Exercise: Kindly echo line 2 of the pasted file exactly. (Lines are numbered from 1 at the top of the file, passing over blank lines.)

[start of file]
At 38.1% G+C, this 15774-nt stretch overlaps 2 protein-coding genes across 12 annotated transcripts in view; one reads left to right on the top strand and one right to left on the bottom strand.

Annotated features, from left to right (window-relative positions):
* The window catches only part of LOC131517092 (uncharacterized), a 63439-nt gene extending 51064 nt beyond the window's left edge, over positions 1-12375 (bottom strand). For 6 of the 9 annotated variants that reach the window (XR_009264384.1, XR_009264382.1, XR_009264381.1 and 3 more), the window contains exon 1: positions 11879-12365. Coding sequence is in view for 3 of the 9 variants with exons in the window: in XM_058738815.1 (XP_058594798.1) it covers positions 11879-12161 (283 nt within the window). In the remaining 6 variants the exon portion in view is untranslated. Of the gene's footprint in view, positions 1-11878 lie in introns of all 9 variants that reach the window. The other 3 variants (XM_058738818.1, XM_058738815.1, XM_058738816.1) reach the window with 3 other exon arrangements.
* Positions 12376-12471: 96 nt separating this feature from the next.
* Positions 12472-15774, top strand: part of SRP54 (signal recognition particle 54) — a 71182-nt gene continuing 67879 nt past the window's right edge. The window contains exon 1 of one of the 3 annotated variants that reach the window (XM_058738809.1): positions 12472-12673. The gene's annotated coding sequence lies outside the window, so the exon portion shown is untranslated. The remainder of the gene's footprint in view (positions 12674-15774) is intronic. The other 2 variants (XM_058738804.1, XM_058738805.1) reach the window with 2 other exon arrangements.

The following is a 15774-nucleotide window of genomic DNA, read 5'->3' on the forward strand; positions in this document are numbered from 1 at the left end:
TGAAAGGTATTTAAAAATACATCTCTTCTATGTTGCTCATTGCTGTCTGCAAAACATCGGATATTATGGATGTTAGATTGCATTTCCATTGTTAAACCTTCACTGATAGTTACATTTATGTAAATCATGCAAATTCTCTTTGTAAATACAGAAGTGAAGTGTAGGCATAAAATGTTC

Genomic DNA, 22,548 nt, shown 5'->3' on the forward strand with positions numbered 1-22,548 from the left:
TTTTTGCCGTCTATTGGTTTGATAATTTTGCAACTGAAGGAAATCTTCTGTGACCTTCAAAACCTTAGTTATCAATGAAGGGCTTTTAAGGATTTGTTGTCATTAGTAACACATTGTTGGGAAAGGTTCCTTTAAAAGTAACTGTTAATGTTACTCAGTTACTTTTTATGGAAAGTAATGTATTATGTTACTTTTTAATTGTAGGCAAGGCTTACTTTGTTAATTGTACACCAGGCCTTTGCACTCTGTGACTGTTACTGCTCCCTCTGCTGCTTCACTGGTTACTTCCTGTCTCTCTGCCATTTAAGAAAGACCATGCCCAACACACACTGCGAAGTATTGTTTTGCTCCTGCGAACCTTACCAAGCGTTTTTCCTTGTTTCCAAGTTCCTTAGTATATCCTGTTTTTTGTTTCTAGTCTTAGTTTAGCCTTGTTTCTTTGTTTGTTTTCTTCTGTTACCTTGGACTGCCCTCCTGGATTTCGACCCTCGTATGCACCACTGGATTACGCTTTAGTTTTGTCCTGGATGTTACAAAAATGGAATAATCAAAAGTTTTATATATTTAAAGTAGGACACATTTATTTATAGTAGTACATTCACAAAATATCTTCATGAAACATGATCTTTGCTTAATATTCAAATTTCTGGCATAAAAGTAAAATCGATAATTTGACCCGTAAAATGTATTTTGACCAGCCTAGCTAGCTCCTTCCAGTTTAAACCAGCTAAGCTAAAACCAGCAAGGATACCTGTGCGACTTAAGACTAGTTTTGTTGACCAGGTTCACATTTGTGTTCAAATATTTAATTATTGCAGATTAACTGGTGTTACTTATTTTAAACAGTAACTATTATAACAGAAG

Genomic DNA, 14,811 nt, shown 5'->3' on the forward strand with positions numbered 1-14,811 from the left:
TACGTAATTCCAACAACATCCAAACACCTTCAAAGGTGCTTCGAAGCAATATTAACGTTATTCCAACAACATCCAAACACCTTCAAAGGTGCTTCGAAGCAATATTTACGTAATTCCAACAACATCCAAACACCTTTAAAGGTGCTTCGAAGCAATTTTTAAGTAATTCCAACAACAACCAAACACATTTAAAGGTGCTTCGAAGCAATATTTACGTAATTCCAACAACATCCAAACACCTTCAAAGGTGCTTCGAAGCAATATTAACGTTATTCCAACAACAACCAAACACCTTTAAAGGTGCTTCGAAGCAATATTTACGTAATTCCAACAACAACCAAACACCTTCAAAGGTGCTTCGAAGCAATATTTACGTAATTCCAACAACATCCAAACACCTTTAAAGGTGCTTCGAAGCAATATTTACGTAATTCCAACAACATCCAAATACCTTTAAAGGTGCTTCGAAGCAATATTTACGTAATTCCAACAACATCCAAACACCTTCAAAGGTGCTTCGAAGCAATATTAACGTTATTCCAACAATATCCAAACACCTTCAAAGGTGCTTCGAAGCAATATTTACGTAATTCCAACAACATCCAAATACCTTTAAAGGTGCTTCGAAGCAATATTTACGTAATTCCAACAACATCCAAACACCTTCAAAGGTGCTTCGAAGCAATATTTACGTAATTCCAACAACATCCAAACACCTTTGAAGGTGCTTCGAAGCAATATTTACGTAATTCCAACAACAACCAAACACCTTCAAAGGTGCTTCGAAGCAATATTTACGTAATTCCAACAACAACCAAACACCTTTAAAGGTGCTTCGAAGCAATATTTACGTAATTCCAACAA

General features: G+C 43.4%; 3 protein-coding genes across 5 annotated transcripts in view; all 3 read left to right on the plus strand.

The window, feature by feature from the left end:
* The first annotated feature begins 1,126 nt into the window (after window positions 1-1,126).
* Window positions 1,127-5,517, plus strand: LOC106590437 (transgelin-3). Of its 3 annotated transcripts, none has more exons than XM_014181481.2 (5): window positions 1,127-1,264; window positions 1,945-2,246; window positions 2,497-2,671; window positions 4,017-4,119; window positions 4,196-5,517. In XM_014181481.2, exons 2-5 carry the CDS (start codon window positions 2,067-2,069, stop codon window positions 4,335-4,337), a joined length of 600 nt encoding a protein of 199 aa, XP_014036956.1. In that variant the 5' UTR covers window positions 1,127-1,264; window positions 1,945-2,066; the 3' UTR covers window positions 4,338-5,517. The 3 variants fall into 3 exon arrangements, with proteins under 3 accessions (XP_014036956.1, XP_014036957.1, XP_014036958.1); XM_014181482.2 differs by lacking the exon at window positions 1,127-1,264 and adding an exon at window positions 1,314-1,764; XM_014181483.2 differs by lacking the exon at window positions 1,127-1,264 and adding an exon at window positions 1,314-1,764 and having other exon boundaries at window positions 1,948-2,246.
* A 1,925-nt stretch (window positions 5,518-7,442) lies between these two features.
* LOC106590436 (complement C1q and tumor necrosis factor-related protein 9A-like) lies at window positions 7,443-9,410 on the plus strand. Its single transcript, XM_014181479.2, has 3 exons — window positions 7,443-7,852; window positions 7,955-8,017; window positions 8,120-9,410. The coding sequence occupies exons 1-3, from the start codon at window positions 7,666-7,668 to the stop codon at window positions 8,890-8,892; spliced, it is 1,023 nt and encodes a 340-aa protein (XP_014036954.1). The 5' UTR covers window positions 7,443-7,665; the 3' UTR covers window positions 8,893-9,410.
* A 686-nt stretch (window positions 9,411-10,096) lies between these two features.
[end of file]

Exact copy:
Annotated features, from left to right (window-relative positions):